They may not seem to get on, but Lydon and Brand agree, it is good to read.
“I think I have worked out why the big bang happened”, said the six year old.
I am delighted when I look across a children’s party and see that my son, having had his fill of cake and bouncy castle, is sat under a chair, reading a book. He has devoured most of the Horrible Histories and talks of beheadings, disembowelings and obese monarchs leaking from their cracking coffins with some regularity.
The only book he has brought back from school that I have blanched at when asked to read it at bedtime was the Children’s Bible. This was not for “militant atheist” reasons, it was merely that the adultery, dead babies and cruel slaughter went beyond the Dahl gauge of the grotesque. My own The Children’s Bible In Colour of childhood seemed to be less abrupt and more eloquent. Fortunately, I still have a copy, and I think I will swap it with the Bibles for Children’s edition. Don’t worry, it’s still brutal, the images of Absalom hanging by his hair from a tree, and Abimelech with a millstone landing on his head are almost as vivid in my memory as anything from Struwelpeter. I may get a copy of My First Holy Qur’an for Little Children, if not for my son, it will save me a lot of reading time.
When he is a little older, he can enjoy Robert Crumb’s interpretation of the Book of Genesis.
Currently, he has more questions on many worlds interpretation than Jesus or the prophets, but it’s all swings and roundabouts and scooter injuries at this age. The seeds of scepticism and critical thinking haven’t sprouted into a plant whose vines will strangle all myths and apocryphal tales at this age. Today, in the journey to be critical with sources, we decided that the facts on the web concerning giraffes and swallowing time, from mouth to stomach, were a bit all over the place, and we better a write another, more trustworthy giraffe fact onto the homework page. Only minor erasing was required.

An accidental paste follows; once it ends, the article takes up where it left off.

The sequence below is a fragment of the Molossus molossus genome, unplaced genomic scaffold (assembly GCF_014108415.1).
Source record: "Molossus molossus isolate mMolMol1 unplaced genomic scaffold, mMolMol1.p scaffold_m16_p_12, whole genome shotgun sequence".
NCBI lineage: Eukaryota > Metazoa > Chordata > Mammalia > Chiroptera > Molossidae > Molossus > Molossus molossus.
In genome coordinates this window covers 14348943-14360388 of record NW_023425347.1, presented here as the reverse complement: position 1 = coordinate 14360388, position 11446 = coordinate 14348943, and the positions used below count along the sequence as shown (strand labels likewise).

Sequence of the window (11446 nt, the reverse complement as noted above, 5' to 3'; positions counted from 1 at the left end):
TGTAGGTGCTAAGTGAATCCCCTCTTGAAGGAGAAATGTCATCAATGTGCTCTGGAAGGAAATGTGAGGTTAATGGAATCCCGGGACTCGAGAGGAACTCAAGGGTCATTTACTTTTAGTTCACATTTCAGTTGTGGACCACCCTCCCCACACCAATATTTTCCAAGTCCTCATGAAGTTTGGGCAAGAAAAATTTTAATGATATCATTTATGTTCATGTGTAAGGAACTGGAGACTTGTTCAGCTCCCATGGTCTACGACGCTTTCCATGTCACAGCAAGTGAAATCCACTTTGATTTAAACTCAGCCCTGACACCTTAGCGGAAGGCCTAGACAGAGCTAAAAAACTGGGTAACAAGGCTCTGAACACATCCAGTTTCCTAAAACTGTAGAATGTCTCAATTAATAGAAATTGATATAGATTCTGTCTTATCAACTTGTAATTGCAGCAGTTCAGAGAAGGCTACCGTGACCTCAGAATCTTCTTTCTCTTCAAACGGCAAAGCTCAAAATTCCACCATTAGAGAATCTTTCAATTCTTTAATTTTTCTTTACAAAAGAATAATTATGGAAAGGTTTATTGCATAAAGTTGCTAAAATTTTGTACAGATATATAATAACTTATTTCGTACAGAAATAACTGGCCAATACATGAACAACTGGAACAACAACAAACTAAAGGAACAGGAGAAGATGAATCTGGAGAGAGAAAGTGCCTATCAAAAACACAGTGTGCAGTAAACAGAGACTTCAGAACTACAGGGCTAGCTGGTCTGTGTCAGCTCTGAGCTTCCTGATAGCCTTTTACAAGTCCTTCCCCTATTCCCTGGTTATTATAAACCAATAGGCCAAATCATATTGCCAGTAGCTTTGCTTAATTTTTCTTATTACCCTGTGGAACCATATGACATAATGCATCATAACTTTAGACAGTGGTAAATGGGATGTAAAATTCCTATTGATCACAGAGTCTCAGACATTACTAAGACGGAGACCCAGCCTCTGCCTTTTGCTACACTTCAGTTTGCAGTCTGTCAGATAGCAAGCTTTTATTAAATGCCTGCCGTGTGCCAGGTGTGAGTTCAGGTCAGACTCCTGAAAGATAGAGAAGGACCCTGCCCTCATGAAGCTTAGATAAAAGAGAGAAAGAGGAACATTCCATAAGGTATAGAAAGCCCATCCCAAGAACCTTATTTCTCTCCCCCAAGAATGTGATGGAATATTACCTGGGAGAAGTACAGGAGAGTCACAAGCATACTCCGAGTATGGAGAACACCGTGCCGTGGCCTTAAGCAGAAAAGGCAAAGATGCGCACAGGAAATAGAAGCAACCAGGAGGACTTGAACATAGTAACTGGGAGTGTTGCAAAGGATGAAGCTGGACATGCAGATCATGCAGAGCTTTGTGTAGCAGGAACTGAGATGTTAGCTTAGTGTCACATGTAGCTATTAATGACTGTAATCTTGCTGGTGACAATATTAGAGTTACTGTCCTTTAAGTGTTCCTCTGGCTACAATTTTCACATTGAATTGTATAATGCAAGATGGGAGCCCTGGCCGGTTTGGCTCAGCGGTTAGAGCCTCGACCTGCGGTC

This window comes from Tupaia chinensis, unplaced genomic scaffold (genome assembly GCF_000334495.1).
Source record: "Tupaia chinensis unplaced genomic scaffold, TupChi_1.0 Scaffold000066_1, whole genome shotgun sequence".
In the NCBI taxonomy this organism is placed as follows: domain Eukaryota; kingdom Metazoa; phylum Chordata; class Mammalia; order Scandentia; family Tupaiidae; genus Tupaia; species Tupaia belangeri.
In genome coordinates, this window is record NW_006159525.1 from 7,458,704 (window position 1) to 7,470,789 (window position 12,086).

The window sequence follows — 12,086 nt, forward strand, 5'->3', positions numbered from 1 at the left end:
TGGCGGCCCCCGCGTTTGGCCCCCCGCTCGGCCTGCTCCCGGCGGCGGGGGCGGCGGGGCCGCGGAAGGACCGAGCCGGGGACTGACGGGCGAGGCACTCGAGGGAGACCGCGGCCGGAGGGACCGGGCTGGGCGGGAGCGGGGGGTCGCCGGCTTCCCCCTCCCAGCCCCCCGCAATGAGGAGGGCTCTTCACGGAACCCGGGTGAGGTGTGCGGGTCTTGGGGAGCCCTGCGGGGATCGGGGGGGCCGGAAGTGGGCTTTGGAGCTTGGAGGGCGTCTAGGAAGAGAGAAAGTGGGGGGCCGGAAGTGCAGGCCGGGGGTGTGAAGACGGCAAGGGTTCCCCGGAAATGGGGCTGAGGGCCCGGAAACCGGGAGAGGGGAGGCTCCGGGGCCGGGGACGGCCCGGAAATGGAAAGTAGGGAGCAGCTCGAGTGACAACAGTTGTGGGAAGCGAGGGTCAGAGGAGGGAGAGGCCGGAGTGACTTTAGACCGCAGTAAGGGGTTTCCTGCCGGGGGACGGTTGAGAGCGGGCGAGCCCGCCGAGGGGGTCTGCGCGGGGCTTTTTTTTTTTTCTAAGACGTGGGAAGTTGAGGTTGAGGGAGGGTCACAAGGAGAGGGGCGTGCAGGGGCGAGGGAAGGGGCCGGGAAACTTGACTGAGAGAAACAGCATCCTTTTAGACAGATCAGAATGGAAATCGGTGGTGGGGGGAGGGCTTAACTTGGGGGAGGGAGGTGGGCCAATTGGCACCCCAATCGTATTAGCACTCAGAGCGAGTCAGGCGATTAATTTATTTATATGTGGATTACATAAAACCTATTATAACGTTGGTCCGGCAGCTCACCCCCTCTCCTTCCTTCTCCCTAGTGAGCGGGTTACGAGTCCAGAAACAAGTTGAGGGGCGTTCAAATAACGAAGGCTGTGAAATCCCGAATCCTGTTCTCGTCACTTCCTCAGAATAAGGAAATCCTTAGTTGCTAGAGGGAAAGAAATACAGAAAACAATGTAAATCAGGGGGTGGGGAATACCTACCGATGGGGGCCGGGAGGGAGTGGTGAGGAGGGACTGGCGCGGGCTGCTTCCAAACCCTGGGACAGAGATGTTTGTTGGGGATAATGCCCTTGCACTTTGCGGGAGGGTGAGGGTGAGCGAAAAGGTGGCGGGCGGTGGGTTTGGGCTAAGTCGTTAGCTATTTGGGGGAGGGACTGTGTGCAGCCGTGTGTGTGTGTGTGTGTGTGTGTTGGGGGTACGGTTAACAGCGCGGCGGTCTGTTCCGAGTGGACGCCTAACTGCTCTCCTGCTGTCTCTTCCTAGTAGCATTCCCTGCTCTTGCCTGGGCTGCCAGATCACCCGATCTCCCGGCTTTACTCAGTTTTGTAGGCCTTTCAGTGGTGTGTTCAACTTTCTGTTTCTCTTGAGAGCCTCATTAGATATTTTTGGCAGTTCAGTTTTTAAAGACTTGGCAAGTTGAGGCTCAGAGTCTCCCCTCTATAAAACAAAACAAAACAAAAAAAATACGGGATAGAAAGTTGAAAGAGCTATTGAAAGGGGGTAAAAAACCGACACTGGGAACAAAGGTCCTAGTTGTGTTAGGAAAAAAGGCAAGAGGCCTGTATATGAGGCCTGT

When he asks scientific questions, or offers up theories, I enjoy the mental taxation of seeing what I am capable of answering to his satisfaction, and discovering what I don’t understand well enough to describe succinctly.
I liked his description of the big bang happening because “there was just too much stuff packed together so it had to burst open”.
How exciting it is, to sit and muse on all the other potential “hims” their might be in all the other possible worlds – dragon winged or elephant headed, changing numbers of digits, ears of all shapes…
Sitting on the train to Enfield Town, we thought of what would happen if his friends went off traveling at the speed of light, and of the robots on Mars.
This is the brilliance of books, and the sadness when I hear of houses with none in and parents who no longer read. If children don’t see reading about the house, then it is in danger of becoming eccentric behaviour, the hobby of unusual.
The internet is packed with things, even if its giraffe information is a bit of a mess, but it is books more than anything else which seem to really engage and massage the mind. There is something about the engagement that happens between mind and paper when sitting under a chair with cake in your hair, and socks loose from jumping…
See the children engrossed in the corner of a public library before you declare them archaic and worthy of extinction. How many worlds for many interpretations are shelved and ready to be opened..?
I am off to USA with Professor Brian Cox for a tour
I am off to Australia to tour on my own
and I am still taking myself around the occasional UK date too, from Edinburgh via Bishops Stortford to Salford (and plenty of Christmas shows in London too)